Sunday, June 29, 2014

Painting a picture while asking you questions

Imagine if you will…

It’s summer – possibly June or July. The weather is warm if not downright hot.  The gardens are planted, flowers are blooming, tomatoes are ripening and there’s a song in your heart and a smile on your face because you’re planning to attend an amazing vintage event over the weekend to shop for something specific or perhaps for everything in general (my preferred method).

With that in mind, let me ask you this:  How would you feel if you turned a corner at this hypothetical summertime vintage event and came across something like this?

Please do not attempt to adjust your eyeballs. This photo is blurry.

Or this?

 Or this?

I brake for Shiny Brites. 

Would you stop and shop? In July?

Would you need to put your head between your knees and count to 10 to avoid passing out? (No, wait, that’s not you. That’s me).

I’m curious to know if anyone else shops for vintage Christmas year round like I do?  

I did mention there would be questions, didn’t I? See, there’s another one. 

I know if I came across a vendor in a middle-of-the-summer vintage event (or even during a regular non-holiday-season visit to a vintage mall), who was dedicated solely to vintage Christmas, regardless of what might be on my shopping list, I would stop dead in my tracks.

More blurriness shiny-ness.

But maybe that’s just me. Shopping year round for vintage Christmas is one of those things that feels perfectly normal.*

OR… maybe it’s not just me.  Maybe it’s you too. 

Maybe we’re all in the same secret, sparkly, shiny club and don’t realize it!  

And so because I know how I feel about the topic of vintage Christmas year round, I wonder how you might feel about it and would greatly appreciate any enabling feedback you’d like to provide.

Thank you and Merry Vintage Christmas.


* Disclaimer: I acknowledge that it’s entirely possible I may have lost my grip on “normal” some time ago.

PS I took the Christmas photos shown here in late 2013 when Magpie Ethel and I combined our vintage Christmas hoards at Monticello Antique Marketplace.  She wrote a fun post about it and you can CLICK HERE to read it. Lots of eye candy. 

Wednesday, June 11, 2014

The post about Farm Chicks 2014 that involves way too many asterisks* (and quite a few parentheses)

Every person attending has a version of this photo on their phone. It's Farm Chicks law. 

After several hours of driving and Skittles-eating, my traveling companion, Pam, and I arrived at the Farm Chicks Antique Show a few hours after the event opened on its first day and I made a beeline to my favorite vendors, the Vintage Linen People.**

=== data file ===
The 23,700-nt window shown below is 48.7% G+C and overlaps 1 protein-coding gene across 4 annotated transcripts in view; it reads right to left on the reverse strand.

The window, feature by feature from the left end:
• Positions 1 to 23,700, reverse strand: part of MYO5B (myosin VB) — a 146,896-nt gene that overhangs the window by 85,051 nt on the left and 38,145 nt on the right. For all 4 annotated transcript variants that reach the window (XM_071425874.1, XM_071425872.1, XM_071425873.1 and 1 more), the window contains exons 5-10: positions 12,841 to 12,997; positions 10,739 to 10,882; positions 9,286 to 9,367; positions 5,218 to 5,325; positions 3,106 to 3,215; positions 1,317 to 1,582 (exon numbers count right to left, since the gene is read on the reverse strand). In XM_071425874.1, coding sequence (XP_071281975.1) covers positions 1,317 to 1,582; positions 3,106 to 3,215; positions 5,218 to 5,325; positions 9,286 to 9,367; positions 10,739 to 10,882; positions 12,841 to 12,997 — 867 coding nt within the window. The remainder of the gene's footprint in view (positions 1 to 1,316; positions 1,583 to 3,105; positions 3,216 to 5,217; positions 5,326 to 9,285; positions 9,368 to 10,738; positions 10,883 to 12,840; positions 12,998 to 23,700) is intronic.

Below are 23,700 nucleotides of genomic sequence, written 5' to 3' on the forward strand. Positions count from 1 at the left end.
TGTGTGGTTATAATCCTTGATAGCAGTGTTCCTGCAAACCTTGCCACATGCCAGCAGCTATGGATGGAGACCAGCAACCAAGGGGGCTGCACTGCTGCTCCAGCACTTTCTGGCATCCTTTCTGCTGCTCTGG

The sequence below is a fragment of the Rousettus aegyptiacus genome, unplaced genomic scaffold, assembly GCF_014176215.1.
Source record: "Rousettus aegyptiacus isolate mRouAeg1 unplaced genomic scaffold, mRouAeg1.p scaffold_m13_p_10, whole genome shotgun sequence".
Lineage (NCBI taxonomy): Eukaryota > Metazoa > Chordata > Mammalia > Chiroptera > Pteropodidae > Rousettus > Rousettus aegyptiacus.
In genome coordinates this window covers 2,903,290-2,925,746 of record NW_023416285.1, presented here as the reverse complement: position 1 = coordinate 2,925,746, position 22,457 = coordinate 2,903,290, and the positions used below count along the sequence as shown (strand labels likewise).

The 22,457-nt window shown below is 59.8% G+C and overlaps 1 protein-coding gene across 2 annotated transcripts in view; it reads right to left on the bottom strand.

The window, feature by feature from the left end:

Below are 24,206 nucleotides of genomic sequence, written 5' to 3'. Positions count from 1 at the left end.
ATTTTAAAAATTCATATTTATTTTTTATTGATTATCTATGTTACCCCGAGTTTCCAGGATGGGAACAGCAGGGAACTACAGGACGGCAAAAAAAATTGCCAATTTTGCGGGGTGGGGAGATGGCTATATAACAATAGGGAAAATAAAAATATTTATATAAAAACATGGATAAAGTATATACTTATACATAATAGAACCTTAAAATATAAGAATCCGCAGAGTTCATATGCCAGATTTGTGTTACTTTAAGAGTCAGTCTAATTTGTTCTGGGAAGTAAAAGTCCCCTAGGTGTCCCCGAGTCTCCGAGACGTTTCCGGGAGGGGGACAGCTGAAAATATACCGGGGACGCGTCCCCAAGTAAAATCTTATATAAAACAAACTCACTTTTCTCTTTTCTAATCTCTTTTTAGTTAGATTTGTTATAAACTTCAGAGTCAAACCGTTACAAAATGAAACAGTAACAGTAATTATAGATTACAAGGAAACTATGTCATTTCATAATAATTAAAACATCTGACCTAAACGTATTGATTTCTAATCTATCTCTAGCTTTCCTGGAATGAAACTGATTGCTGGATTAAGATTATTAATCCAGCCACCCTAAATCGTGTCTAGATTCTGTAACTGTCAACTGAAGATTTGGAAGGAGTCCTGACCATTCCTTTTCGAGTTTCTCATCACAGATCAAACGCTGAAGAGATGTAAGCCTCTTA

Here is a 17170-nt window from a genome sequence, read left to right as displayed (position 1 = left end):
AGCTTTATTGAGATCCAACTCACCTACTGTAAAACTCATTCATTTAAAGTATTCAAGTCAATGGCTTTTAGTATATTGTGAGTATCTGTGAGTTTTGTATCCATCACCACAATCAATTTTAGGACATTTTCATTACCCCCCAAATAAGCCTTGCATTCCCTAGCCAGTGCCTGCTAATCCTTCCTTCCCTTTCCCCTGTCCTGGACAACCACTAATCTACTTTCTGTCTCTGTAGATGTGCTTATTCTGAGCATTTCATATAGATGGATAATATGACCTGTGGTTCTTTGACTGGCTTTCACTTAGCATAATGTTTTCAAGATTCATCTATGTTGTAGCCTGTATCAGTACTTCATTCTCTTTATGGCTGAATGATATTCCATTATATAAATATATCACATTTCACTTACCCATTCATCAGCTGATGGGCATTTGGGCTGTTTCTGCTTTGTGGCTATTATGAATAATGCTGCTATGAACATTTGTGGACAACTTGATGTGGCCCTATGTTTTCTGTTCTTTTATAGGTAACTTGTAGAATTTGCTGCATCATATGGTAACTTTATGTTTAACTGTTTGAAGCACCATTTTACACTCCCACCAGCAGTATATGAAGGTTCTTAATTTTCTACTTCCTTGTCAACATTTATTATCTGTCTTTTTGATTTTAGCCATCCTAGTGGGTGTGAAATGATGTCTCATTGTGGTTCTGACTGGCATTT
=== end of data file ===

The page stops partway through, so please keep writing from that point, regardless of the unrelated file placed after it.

I immediately gave them all my money (holds up hands and says “I have this many”) and then got to work selecting the items which would ultimately return home with me to join their friends who were eagerly awaiting them in my vintage linen hoard/stash /collection/whatever-we’re-calling-it-these-days.

I was recognized right away by one of the Vintage Linen People thanks to my repeat performances on the exact same spot in 2011 and 2012. 

Three years later they still remember me because of my previous summit attempts on their vintage linen mountain.  

Vintage barkcloth 1.o

Once completed, this transaction resulted in a drop-off trip to the car because it’s physically impossible to navigate the aisles of Farm Chicks while carrying a garbage bag stuffed with vintage tablecloths, barkcloth and doilies. Trust me on this.

(I secretly suspect those shoppers pushing baby strollers through the Farm Chicks venue don’t have human babies tucked away in there.  I now believe their strollers were filled with toddler-shaped gobs of vintage tablecloths in an effort to avoid multiple trips out to their cars. Smart.

Note to self:  Begin bookmarking folding baby strollers on eBay.)

Vintage barkcloth 1.2

Occasionally I would cross paths with my friend Ethel and her rock star, vintage-toting mom, signaling acknowledgement with just a friendly wave and a nod because Ethel was in her ZONE, a ZONE which prefers to skip over non-essential chitchat while there is still vintage goodness to be discovered.